The question arises, where then is the Christian Targum? We have a Targum to our sacred text, one that brings us very close to the traditions of the first century, namely the Aramaic rendering of the New Testament known as the Peshitta. This Syriac translation of the New Testament which in its present form dates from the third century, no doubt has its roots in the very early traditions of the church, possibly extending near to the time of late apostolic age. Because of this early date and its strong linguistic affinity with the speech of the writers of the New Testament, I feel that more use could be made of the Peshitta as a Targum to the New Testament.
We have the text, we have the Targum in the form of the Peshitta, where then the Midrash or the homiletical commentary to the New Testament? I was once approached by a rabbi colleague of mine in Cincinnati, who posed a very interesting question. We Jews, x he said, enjoy the reading of the Midrash, because it forms for us our playground. Tell me, n he asked me, do you Christians have a similar body of interpretive literature which you can call your playground? x As I mused over this very piercing question I realized that Rabbi was very right in characterizing the midrashic commentaries of the Hebrew Scriptures as a playground, for it has been precisely this rich body of law and lore which has nurtured the Jewish people in its traditions from the earliest times. Furthermore, the Midrash, though it concerns itself with the halakhah or legal interpretation of the Bible, also provides the reader with a rich treasury of traditional story narrative. It does indeed form for the Jew his playground the place where he can allow his imagination to soar in his understanding of his sacred text.
I sought to answer the rabbi's inquiry with the suggestion that some of the exegetical and homiletical writings of the early fathers could in fact serve as a Christian playground. However, my argument was a weak one if not entirely invalid, since the fathers as the later interpreters of the Bible took their work very seriously and were strongly influenced by apologetic needs; they could hardly offer the pious Christian a place to play with the sacred text.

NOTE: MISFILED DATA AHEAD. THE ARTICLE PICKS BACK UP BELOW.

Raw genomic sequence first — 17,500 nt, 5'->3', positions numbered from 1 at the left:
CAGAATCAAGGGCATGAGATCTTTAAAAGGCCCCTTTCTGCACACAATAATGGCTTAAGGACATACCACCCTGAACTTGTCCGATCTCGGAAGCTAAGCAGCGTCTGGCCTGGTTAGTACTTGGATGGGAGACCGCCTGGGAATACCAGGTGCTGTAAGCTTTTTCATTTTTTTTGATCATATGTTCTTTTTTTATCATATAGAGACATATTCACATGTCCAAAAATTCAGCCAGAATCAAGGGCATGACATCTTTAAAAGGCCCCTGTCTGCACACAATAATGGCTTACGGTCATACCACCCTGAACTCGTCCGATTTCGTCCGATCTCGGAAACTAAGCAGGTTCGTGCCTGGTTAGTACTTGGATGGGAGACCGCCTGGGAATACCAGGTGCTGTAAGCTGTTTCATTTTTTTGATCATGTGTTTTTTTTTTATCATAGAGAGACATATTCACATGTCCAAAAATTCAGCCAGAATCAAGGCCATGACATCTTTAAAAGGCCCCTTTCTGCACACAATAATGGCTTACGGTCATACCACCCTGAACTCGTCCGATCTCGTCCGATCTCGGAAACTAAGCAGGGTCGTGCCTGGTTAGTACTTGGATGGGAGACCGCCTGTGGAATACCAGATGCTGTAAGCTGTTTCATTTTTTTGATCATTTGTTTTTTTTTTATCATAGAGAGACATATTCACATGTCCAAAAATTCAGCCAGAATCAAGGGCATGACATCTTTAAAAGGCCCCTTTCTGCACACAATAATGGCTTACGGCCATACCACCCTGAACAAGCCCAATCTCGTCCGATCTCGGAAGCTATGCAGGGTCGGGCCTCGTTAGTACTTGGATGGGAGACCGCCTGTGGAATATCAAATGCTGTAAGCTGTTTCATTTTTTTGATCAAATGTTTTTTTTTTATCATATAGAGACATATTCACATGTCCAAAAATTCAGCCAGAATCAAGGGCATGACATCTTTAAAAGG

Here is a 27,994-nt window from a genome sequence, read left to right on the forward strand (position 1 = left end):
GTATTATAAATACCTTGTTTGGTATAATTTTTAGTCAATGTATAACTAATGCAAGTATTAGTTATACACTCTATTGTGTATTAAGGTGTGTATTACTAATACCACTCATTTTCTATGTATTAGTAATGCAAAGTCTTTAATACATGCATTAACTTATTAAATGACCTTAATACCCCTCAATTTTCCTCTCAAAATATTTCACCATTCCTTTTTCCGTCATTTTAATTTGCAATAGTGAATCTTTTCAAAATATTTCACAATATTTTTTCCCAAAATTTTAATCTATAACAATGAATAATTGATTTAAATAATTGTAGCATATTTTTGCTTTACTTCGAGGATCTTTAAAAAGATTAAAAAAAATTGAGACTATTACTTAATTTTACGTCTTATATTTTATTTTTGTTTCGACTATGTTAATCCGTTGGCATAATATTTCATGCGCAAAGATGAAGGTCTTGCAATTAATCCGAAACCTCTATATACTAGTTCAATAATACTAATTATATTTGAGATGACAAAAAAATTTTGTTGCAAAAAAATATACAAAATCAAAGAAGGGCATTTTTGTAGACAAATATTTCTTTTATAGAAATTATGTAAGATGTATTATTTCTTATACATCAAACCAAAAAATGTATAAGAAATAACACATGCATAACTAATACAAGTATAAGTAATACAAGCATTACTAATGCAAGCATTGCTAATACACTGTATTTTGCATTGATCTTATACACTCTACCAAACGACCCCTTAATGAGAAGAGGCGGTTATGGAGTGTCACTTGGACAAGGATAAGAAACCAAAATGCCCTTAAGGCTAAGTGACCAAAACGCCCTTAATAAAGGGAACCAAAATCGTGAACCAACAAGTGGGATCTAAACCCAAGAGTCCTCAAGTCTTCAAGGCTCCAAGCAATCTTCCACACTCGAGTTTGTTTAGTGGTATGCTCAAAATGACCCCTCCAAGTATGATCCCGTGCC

Moreover, it will occur to you that the limit of the New Testament documents and their strongly theological character do not readily lend them to this kind of playful interpretation. I could readily envision an aggadic Midrash on the stories in the Gospels, the sermons in the Acts, or on the vision of the Seer of Patmos, the Revelation.
Hillel the Elder who flourished about a century before the destruction of the second temple is credited with the first system of hermeneutic rules, known to the rabbis as middot. Hillel formulated seven exegetical principles. These middot were not original with Hillel; some of them were known among earlier interpreters of Scripture as well as in the Hellenistic world.
The famous sage of the early second century, Rabbi Akiva, developed the Jewish exegetical system even further by taking the point of view that the language of the Torah differs from human language. Thus Rabbi Akiva became the champion of eisegesis, and sought to find even in the smallest particles of the Hebrew language a meaning to be applied to the sacred text. Akiva's point of view was strongly opposed by a prominent expositor of scripture, Rabbi Ishmael ben Elisha, who declared: The divine law speaks in the ordinary language of human beings. He asserted that the deductions which Rabbi Akiba had offered were actually quite fanciful, and were not in keeping with the true meaning of the sacred text. He allowed therefore only such deductions as could be justified by the spirit of the passage in consideration. The thirteen rules which Rabbi Ishmael formulated are commonly read in the liturgical cycle of daily prayer.
The place to begin in our pursuit of traditional Jewish commentators is with the most revered of the many traditional expositors of Holy Scripture. Rabbi Solomon bar Isaac, the French commentator on the Bible, was born in Troyes, France in the year 1040, and died there sixty-five years later. An acrostic formed with the initial letters of his name gives him the common nickname Rashi. We are indebted to this French Jew for a voluminous treasury of exegesis on the entire Bible. Rashi's commentary to the five books of Moses when it appeared in 1475 was in fact the first dated Hebrew book ever printed. This remarkable Jewish sage wrote not only an exposition of the Bible, but a commentary on the entire Talmud both Mishnah and Gemara, the latter with the exception of several books. Rabbi Isaac, a simple but learned man, who knew only the Jewish traditions and the French language, provides us with the most comprehensive collection of old French in the glosses he supplies in his commentaries. The value of Rashi's scripture elucidations lies in their pristine clarity and conciseness. Though his knowledge of grammar was sometimes inadequate, he possessed a remarkable facility for the elucidation of obscure or disputed points in the sacred text. Although the French commentator often took pains to indicate what the legal interpretation of the text might be, he provides us with a rich collection of story and narrative related to the tradition.